Utilities to increase IT spend in 2012

Spending on information technology by utilities including water, electricity and gas providers in Australia has been flat for the past three years, but is forecast to grow 2.6 per cent in 2012 to reach $2.4 billion, according to the latest forecast from information technology research and advisory company Gartner. The forecast includes spending by energy and utilities organisations on hardware, software, IT services and telecommunications.

External IT services is forecast to represent the biggest spending category for utilities companies, reaching $923 million in 2012. Gartner analysts said that as utilities move to towards smart meter deployments and smart grid upgrades, there is both a lot of new technology and a peak in demand for technical resources. Using service companies to supplement their own staff and knowledge is going to be a common practice.

However, spending by utilities on software is expected to grow the fastest in 2012, up by 10.3 per cent.

According to Gartner vice president and fellow, Kristian Steenstrup, much of the new technology will be aided by software updates and replacements. For example billing systems that can cater for smart meter information and asset and work management systems that take advantage of data feeds from the smart grid.

“Some utilities companies select technology and software investments as if the process was a popularity contest, using the technologies that have been used the most by other companies as the sole criterion,” Mr Steenstrup said.

“In doing so, they inadvertently select older established technologies or the most fashionable of the newest technologies, overlooking those that might be most appropriate to their enterprise and appetite for risk, and overlooking the maturity of the individual technology and the availability of support in the Australian market,” he said.

“Successful energy companies and utilities are streamlining business processes and investing in IT, often concurrently with enhancements on the operational technology or ‘OT’ side, which is where much of the smart grid investment is taking place,” Mr Steenstrup said.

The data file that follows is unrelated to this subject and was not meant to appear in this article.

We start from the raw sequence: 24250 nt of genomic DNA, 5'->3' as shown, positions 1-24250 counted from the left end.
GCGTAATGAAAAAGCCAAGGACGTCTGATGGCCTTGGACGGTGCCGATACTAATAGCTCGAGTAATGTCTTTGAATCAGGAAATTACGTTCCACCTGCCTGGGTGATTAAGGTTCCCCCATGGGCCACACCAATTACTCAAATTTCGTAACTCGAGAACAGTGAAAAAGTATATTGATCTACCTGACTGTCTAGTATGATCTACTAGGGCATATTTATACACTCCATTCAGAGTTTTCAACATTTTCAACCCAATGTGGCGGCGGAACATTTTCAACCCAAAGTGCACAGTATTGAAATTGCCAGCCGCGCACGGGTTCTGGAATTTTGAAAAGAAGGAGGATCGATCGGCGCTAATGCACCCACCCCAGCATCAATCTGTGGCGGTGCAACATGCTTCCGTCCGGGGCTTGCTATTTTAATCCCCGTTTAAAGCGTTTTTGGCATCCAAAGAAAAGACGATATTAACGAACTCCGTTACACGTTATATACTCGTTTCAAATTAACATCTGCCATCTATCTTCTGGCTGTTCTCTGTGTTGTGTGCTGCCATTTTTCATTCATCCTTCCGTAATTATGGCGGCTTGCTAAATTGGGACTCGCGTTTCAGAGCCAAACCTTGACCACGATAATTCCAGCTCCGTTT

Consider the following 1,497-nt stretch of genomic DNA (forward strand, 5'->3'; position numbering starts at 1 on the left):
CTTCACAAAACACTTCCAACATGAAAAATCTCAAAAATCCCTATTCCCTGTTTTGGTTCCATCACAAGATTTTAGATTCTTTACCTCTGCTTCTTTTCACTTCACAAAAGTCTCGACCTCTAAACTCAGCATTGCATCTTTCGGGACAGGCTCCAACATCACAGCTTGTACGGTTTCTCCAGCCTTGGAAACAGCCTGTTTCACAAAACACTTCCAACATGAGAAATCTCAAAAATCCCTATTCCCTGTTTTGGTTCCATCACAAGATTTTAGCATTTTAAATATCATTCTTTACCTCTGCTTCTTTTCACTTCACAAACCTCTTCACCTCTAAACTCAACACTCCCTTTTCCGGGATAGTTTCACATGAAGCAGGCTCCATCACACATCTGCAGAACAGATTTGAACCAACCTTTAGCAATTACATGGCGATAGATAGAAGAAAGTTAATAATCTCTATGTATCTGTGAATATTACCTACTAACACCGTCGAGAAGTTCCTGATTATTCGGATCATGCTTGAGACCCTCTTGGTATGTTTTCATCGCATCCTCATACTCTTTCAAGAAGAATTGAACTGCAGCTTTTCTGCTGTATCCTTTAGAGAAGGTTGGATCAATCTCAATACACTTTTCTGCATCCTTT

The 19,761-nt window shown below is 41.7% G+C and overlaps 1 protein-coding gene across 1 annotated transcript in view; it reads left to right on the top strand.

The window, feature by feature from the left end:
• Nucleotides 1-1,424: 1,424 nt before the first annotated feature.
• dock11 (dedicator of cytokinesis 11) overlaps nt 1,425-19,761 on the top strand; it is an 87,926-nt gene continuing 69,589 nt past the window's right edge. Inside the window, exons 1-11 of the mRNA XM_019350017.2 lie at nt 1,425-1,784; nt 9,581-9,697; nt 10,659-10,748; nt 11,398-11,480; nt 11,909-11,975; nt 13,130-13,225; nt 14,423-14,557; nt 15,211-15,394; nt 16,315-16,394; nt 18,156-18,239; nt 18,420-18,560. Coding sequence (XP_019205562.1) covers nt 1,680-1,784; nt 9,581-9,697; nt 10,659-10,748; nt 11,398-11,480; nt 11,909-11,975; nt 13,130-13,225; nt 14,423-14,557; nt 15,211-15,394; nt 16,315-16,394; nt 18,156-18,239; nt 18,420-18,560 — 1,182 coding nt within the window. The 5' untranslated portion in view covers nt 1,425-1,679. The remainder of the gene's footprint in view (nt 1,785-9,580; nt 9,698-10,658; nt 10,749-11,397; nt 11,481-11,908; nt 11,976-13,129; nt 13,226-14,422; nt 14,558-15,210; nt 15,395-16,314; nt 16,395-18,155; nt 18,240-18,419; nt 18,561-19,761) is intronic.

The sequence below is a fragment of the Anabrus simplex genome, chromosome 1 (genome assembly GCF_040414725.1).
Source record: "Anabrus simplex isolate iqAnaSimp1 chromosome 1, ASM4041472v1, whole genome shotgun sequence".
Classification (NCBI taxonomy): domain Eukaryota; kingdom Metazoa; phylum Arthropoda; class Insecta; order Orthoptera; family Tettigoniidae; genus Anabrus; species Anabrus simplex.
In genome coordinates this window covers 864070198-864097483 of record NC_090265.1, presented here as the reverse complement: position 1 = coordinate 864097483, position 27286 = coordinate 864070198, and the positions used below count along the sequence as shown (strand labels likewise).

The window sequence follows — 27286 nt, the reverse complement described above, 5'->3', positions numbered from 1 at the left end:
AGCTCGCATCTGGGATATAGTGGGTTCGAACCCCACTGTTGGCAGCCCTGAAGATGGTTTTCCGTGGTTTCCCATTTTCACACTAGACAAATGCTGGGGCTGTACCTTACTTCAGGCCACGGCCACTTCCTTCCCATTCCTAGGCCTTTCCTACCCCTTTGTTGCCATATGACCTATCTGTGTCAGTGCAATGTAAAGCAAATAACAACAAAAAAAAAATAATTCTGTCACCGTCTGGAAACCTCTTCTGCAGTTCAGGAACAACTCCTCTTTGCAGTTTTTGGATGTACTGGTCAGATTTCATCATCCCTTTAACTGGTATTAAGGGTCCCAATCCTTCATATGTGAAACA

“Continuing pressure to improve performance in markets driven by volatile energy prices, increased regulatory scrutiny and environmental needs, is forcing utilities to re-examine their application portfolios.”

Mr Steenstrup said there is also a growing need to cater for diverse renewable energy sources, from residential as well as commercial scale operations. This in turn leads to a much more complicated scenario of feed in tariff credits and dealing with the intermittency of most renewable sources.

Mr Steenstrup commented that companies operating in deregulated markets like Australia tend to have a focus and organisation priority driven by competition and government-mandated levels of unbundling and business separation, which is playing out at a different pace, state by state.

“This issue was mainly restricted to the electricity industry, but we are now seeing this as an issue for water and gas providers as well,” he said.

Mr Steenstrup discussed the top business and technology trends shaping the energy and utilities sector at Gartner Symposium/ITxpo on the Gold Coast, in mid- November. US-based Gartner research director Randy Rhodes gave a presention on smart metering and the development of future energy delivery infrastructure, the so-called ‘intelligent grid’.